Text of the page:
What those "power plays" gave you
Posted Oct 18, 2006 17:59 UTC (Wed) by JoeBuck
In reply to: Freedoms granted by the GPLvX
Parent article: FSF should separate GPLv3 changes (Linux.com)
When Mike Tiemann wrote the first implementation of GNU C++, his employer claimed rights to the code and their lawyers were investigating some kind of "user does the link" trick to allow them to sell the code as proprietary software, even though it was a GCC derivative. The FSF pushed back and let it be known that there would be legal action. The result is that the company gave up and allowed Tiemann to contribute the code to the FSF. If this hadn't happened, there would be no GNU C++ compiler, or there would be a greatly inferior one (to get the compiler in the shape it is in today required hundreds of man-years of paid labor, and that work wouldn't have been done if corporate lawyers had succeeded in undermining the GPL). There would be no KDE.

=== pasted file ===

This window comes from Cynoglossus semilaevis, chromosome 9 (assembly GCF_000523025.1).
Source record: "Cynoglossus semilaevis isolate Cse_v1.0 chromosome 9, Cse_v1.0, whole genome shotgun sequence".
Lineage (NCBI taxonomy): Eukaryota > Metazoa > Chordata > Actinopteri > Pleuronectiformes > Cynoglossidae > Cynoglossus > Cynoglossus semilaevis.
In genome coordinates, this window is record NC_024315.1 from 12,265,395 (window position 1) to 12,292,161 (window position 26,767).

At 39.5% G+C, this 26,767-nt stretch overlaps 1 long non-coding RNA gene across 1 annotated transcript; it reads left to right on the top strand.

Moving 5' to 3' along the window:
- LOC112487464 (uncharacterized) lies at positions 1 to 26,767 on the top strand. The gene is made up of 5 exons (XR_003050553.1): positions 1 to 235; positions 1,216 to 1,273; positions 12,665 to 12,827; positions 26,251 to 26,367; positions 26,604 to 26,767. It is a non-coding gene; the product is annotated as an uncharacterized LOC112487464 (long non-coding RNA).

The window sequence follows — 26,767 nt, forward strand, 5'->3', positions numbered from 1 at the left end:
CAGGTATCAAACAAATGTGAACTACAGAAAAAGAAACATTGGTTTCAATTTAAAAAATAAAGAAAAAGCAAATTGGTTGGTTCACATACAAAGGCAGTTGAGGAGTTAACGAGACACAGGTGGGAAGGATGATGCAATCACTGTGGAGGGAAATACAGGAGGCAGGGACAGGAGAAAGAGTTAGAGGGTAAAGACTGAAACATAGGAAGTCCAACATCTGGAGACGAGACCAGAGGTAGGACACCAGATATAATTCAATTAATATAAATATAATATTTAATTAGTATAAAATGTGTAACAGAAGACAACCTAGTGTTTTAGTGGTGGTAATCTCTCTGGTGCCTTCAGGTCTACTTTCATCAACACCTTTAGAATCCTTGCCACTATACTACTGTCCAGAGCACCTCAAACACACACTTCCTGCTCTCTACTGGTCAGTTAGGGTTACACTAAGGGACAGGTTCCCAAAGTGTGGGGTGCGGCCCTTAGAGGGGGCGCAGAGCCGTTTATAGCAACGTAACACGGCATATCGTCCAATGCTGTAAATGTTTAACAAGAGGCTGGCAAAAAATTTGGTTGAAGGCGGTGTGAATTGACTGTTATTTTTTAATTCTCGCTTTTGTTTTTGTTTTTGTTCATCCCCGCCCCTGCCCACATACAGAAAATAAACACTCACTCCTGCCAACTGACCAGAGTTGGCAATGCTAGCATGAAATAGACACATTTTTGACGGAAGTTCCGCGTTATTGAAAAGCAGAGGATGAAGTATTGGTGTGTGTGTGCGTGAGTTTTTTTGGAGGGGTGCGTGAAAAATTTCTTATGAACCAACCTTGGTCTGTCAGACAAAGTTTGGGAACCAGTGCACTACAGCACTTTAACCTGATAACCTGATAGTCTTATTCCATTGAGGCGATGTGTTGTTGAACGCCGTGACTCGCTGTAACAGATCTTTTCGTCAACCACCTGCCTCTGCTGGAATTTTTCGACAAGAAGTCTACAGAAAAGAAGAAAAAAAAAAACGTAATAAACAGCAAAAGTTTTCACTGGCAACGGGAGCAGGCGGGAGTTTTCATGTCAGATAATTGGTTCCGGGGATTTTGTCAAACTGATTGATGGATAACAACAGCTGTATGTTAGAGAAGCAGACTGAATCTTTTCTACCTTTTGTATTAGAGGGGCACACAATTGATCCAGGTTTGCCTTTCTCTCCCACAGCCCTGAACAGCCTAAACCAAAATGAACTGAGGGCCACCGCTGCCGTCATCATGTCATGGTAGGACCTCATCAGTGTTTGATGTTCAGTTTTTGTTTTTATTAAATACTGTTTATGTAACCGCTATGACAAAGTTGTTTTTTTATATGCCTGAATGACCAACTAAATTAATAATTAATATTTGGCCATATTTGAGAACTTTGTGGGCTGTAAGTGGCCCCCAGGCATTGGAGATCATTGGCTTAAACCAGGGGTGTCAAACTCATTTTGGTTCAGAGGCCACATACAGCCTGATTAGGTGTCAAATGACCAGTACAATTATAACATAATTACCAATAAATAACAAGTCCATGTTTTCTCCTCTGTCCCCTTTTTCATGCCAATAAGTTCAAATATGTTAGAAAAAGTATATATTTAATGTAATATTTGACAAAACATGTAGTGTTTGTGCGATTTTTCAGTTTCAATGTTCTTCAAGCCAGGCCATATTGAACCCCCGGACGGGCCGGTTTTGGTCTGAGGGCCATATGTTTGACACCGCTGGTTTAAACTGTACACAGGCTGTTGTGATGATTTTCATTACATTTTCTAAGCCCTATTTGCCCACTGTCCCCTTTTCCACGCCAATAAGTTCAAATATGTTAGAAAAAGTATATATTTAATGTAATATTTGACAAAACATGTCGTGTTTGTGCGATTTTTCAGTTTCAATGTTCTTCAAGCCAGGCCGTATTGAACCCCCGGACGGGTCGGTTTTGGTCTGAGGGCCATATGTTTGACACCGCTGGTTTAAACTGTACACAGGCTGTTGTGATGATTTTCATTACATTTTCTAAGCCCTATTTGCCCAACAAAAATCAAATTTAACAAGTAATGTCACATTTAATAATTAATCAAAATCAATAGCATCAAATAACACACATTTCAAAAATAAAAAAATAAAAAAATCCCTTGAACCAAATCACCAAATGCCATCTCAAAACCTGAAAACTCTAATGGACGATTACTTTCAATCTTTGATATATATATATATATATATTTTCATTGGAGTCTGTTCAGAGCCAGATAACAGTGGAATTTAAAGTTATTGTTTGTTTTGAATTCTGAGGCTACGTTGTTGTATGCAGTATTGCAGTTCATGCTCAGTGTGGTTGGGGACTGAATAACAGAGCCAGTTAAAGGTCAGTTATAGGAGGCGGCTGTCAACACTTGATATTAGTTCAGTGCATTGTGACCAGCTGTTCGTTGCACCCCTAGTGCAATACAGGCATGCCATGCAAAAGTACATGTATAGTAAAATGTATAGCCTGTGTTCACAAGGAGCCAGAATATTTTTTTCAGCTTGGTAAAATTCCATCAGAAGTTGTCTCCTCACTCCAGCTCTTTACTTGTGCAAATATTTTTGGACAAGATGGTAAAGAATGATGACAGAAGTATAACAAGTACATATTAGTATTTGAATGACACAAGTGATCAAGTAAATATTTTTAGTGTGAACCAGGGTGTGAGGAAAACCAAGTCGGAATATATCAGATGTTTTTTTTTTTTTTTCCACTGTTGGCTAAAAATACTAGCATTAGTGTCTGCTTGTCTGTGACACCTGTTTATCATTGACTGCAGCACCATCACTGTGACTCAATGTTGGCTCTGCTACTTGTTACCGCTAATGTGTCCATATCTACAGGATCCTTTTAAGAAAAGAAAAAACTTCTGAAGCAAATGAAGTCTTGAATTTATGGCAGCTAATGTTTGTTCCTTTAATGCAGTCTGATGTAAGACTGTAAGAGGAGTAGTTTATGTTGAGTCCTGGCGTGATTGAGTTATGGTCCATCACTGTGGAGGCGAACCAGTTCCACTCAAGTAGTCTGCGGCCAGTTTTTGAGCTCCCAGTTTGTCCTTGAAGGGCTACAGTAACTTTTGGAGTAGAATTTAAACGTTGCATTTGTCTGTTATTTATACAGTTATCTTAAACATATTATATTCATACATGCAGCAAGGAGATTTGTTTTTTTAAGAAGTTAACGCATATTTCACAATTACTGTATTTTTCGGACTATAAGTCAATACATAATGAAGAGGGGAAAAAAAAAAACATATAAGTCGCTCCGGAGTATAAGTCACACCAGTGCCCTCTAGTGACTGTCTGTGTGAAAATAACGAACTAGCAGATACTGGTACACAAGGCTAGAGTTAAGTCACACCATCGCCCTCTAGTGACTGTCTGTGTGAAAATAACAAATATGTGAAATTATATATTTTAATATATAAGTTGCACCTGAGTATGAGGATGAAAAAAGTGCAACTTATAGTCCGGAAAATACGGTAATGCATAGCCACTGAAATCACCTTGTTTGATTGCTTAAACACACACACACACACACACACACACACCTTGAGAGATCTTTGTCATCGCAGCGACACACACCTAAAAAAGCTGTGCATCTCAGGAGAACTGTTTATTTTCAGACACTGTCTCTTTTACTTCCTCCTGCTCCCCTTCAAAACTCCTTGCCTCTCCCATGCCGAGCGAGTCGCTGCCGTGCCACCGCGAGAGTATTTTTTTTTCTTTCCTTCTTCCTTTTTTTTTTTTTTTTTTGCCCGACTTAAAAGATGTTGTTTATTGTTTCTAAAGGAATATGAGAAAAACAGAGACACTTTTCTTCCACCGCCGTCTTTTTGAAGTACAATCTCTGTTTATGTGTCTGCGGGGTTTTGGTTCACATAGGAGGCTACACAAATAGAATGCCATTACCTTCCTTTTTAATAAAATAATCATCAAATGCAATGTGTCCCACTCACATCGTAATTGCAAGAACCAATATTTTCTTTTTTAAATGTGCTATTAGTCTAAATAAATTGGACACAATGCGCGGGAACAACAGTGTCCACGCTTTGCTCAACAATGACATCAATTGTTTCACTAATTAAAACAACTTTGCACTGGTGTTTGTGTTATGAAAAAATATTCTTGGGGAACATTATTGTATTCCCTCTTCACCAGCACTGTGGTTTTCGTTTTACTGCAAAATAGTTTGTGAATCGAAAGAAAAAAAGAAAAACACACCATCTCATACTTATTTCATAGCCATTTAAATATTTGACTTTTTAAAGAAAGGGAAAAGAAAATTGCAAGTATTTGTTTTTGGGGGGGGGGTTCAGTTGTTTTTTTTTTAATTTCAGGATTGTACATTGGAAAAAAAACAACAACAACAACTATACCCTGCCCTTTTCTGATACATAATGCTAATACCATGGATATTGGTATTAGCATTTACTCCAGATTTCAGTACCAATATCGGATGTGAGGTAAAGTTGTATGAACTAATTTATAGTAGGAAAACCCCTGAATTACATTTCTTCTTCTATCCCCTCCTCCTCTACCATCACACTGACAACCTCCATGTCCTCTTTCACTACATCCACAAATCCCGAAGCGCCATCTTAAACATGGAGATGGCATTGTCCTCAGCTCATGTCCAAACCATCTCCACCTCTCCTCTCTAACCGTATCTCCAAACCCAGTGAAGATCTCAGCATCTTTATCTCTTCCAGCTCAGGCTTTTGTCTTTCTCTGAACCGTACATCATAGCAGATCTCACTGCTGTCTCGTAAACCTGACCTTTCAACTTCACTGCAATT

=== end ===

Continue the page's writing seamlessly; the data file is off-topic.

When Steve Jobs ran NeXT, they tried the same thing with the Objective-C compiler they built on top of gcc; here the user-does-the-link hack was easier since Objective-C adds far less to C than C++ does. Again, thanks to a behind-the-scenes power play, there's a free Objective-C compiler and a GNUstep environment for those who liked NeXT's stuff.
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